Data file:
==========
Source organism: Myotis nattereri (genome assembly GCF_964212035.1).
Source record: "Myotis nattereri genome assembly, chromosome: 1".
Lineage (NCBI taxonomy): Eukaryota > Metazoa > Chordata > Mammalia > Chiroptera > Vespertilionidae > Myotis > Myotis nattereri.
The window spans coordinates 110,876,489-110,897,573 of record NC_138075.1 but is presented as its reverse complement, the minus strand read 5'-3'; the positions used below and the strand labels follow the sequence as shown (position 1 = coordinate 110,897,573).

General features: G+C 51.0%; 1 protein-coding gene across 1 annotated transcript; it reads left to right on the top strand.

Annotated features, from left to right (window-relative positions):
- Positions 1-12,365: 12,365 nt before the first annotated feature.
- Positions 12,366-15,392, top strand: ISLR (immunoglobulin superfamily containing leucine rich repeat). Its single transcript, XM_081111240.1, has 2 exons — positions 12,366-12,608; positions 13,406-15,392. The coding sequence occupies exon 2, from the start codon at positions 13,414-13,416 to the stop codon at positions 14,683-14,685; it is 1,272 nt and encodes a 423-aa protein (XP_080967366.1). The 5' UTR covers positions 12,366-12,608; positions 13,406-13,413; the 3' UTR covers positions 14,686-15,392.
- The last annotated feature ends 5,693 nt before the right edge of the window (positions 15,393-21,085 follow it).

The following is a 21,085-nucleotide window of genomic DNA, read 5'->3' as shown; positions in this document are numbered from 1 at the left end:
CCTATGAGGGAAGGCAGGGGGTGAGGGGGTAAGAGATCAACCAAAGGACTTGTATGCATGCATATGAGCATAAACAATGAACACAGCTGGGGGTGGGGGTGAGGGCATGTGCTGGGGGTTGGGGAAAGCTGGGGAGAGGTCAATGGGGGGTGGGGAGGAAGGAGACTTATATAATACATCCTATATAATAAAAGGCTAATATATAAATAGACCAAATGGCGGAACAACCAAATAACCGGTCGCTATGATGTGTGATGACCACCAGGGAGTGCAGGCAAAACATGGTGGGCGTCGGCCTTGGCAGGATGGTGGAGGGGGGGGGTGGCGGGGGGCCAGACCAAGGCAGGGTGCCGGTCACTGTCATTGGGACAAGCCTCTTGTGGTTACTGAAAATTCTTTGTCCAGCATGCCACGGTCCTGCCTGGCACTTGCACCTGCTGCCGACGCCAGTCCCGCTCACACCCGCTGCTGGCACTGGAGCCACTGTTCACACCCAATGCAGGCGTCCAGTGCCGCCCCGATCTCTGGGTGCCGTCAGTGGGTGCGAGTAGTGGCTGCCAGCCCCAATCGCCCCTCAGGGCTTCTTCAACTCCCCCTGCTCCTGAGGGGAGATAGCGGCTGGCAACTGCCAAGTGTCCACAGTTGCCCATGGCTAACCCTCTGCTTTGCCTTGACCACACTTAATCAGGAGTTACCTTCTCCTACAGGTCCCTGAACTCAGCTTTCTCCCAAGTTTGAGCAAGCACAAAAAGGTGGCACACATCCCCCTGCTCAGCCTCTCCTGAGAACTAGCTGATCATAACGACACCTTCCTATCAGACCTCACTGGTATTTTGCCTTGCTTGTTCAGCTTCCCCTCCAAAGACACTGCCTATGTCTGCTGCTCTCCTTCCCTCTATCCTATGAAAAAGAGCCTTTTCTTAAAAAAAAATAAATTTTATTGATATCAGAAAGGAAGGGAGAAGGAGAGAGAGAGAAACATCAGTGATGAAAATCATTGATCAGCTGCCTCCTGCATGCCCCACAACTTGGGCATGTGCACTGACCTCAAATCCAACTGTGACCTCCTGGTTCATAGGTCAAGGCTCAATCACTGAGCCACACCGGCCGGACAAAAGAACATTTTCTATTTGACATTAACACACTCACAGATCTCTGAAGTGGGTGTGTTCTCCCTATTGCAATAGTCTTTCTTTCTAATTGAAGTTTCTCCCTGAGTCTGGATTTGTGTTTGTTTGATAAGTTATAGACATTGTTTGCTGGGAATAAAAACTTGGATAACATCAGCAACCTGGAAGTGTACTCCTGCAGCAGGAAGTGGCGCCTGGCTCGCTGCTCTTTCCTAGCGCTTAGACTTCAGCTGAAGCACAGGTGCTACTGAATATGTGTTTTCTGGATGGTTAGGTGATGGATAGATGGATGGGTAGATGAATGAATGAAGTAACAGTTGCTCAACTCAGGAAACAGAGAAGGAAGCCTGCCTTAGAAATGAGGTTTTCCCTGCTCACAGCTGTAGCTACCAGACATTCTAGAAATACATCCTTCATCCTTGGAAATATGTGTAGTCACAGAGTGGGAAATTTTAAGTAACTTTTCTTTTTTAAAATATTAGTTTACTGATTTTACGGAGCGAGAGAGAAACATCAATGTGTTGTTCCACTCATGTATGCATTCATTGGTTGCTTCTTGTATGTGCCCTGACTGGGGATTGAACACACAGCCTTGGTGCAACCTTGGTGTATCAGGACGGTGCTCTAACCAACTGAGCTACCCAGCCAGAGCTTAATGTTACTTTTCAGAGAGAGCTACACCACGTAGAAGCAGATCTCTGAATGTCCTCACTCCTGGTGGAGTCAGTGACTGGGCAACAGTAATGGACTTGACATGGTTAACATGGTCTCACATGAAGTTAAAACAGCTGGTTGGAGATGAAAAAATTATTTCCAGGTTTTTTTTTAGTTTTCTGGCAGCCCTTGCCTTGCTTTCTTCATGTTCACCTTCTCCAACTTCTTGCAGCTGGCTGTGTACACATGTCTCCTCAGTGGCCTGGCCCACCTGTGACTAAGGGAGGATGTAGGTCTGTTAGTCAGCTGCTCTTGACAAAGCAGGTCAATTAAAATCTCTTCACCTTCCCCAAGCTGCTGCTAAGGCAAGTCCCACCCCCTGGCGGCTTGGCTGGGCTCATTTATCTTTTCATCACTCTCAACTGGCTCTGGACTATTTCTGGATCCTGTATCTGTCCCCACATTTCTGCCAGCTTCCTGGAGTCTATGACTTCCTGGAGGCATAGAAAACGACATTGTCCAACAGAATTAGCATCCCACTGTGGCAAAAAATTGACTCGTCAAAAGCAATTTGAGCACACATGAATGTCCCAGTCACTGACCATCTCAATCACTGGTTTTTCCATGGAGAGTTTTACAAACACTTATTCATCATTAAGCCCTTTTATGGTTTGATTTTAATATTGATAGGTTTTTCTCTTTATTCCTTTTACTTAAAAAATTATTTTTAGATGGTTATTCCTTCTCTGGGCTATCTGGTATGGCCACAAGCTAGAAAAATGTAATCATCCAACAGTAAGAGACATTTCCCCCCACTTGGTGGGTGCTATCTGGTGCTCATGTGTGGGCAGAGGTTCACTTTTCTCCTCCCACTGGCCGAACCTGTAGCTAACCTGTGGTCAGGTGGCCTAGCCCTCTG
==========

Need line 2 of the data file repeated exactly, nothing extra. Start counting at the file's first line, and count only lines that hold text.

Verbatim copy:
Source record: "Myotis nattereri genome assembly, chromosome: 1".